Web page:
Rutgers, the State University of New Jersey, was the first university in the country to enter into an audit agreement with EPA. Rutgers agreed to conduct a comprehensive environmental audit of its five campuses - Busch/Livingston; College Ave; Newark; Camden; and Cook/Douglass. An agreement with the State University of New York covers 58 separate campuses. EPA continues to conduct inspections of colleges, universities and healthcare facilities to ensure compliance. To date, the Agency has conducted 38 hazardous waste inspections at universities and 11 at healthcare facilities. These inspections have resulted in 14 enforcement actions against these facilities with more than $2 million in proposed penalties.
Nationally, in addition to the 600 million pounds of pollutants that were eliminated, treated or properly managed, EPA enforcement resulted in the treatment of more than 7.5 billion pounds of contaminated soil; the restoration of well more than 1000 acres of wetlands; and the treatment of 6.5 billion gallons of groundwater. In addition, approximately two million more people are now drinking water that meets federal standards.
Puerto Rico Aqueduct and Sewer Authority (PRASA):
On July 1, 2003, DOJ and EPA entered into a settlement with the Puerto Rico Aqueduct and Sewer Authority (PRASA), resolving allegations dating from September 2000 that it unlawfully discharged untreated sewage into the environment of Puerto Rico and violated pollutant discharge permits issued by EPA under the Clean Water Act. PRASA discharged raw sewage and other pollutants into navigable waters from 471 pump stations throughout the island of Puerto Rico, and failed to properly operate and maintain the pump stations.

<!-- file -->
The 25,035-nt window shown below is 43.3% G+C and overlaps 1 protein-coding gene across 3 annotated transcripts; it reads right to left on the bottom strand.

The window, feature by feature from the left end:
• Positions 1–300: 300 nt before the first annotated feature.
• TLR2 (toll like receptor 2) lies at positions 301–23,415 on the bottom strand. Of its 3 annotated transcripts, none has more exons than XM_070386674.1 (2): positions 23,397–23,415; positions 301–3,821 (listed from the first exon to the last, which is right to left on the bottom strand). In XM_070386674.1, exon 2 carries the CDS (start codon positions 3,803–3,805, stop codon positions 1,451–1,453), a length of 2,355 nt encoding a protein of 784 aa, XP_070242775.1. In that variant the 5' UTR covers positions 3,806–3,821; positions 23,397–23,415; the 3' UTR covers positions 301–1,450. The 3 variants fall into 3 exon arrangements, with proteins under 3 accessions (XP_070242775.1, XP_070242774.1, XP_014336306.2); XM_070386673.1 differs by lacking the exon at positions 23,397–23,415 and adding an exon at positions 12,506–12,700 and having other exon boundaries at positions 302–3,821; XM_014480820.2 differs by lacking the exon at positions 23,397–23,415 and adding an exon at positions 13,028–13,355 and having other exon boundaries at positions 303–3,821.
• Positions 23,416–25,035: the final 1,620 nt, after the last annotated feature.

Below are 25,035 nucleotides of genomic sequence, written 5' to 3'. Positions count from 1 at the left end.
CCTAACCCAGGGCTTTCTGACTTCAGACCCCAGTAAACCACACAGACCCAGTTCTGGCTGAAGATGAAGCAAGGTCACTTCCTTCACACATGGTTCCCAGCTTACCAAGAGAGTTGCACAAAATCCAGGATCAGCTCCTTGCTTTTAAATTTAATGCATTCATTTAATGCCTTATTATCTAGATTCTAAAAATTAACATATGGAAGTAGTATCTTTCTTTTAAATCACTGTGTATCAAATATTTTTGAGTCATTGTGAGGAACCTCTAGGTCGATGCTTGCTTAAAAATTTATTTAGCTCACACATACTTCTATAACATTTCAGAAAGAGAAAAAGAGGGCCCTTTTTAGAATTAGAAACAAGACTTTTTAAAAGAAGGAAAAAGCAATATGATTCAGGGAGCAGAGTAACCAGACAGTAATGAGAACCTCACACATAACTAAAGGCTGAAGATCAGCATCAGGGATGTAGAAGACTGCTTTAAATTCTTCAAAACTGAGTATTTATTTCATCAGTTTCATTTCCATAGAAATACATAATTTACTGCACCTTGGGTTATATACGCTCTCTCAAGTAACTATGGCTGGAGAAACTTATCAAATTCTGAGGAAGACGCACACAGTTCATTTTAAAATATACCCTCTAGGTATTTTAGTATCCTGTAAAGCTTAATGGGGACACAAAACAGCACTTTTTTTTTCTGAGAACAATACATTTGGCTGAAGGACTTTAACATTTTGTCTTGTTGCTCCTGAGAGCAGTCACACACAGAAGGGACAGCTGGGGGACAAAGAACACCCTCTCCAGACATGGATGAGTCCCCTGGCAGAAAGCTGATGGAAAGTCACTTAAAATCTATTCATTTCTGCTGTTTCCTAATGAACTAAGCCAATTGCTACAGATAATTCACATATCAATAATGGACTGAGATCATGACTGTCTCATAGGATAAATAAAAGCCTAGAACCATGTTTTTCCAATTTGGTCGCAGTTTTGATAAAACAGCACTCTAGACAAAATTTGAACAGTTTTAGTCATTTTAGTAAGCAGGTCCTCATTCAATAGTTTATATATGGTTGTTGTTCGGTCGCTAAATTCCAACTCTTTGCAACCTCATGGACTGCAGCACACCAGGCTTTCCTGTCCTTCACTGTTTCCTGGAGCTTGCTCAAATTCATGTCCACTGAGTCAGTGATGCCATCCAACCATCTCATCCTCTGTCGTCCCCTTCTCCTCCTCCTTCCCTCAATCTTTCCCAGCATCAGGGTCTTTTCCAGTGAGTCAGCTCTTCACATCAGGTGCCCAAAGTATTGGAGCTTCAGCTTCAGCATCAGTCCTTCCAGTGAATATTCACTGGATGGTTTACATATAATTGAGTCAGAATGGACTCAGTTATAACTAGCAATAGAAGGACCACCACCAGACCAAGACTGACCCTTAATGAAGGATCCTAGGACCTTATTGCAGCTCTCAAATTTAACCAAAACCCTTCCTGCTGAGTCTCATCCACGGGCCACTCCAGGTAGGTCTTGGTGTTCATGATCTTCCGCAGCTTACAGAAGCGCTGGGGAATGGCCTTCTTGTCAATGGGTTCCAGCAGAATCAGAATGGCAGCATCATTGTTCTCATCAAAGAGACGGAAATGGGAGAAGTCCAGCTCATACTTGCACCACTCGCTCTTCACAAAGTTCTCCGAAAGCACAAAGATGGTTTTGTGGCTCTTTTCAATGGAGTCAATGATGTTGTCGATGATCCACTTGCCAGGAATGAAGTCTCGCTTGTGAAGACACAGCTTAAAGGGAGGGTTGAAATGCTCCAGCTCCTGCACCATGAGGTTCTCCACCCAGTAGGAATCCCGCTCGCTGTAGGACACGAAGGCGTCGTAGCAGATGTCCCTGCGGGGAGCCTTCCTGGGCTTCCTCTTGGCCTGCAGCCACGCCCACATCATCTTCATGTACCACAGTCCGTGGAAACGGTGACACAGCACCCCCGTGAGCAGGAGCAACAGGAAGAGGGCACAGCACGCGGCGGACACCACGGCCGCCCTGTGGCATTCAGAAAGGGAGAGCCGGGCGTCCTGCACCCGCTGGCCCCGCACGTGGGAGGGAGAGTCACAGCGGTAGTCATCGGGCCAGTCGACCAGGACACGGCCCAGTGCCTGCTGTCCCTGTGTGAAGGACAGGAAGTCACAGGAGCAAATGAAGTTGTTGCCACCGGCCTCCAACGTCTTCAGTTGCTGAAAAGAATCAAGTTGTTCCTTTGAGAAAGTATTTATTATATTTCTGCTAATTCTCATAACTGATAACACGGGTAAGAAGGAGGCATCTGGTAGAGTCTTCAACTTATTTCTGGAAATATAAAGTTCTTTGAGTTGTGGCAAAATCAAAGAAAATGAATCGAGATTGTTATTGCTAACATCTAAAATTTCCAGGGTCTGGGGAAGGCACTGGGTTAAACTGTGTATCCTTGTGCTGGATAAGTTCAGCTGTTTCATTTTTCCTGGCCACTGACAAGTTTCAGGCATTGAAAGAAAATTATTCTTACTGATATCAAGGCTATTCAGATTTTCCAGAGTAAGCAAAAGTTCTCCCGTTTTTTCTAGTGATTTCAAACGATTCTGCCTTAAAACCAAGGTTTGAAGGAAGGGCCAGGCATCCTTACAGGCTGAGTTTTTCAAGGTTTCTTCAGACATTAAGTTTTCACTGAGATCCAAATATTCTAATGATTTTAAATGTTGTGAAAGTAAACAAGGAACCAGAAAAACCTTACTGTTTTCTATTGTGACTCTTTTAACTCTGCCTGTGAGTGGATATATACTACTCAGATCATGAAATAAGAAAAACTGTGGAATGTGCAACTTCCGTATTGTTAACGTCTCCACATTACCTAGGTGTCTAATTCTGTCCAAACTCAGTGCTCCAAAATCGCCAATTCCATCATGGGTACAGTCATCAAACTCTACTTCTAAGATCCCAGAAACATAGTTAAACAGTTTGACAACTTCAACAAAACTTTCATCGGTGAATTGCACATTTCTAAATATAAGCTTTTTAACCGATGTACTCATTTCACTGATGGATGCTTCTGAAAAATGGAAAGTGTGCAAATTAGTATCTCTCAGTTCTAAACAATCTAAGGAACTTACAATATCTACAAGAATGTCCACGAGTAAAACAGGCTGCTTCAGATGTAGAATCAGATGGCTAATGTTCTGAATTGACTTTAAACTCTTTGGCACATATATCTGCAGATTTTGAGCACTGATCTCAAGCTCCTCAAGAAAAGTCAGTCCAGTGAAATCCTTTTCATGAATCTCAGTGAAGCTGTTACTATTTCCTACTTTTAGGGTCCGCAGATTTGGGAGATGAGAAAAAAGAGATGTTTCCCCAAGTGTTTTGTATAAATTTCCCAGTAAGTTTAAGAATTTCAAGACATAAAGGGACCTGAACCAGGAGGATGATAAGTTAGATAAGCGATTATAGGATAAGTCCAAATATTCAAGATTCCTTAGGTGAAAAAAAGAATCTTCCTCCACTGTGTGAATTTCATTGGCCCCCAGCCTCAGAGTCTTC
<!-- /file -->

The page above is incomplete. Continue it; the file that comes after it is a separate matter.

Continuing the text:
The Consent Decree requires PRASA complete construction and take other remedial actions to eliminate long-standing violations at 185 sewage pump stations. The companies must also develop and implement a comprehensive plan for the operation and maintenance of PRASA's entire system of more than 600 pump stations, and implement a system-wide spill response and cleanup plan, at a total estimated cost of over $300 million. As the operation and maintenance plan is phased in, the discharges of raw sewage from PRASA's pump stations should diminish considerably. PRASA and its former operator, defendant Compania de Aguas de Puerto Rico, will also pay a $1 million civil penalty for their past violations of the Clean Water Act. In addition, PRASA has agreed to spend $1 million on a supplemental environmental project that will help low-income, rural communities improve the quality of their drinking water.
A Plus Environmental Services, Inc. (Asbestos):
Joseph P. Thorn of Rensselaer, N.Y., former owner of A Plus Environmental Services, Inc., was sentenced to 14 years in prison and was ordered to forfeit $939,079 to the United States for illegal asbestos abatement and money laundering. The defendant's actions led to the illegal removal of asbestos at more than 1,100 facilities in central and upstate New York. The facilities included elementary schools, churches, nursing homes, hospitals, police barracks, a state office building and numerous other public buildings and private residences. Witnesses, including former employees, testified that Thorn directed "rip and strip" operations that caused "snow storms" of visible airborne asbestos. Some workers were knowingly sent into asbestos "hot zones" without being directed to wear respirators and others were sent in without being given sufficient replacement filters for respirators. Inhaling airborne asbestos is a known cause of lung cancer, a lung disease known as "asbestosis," and mesothelioma, which is a cancer of the chest and abdominal cavities.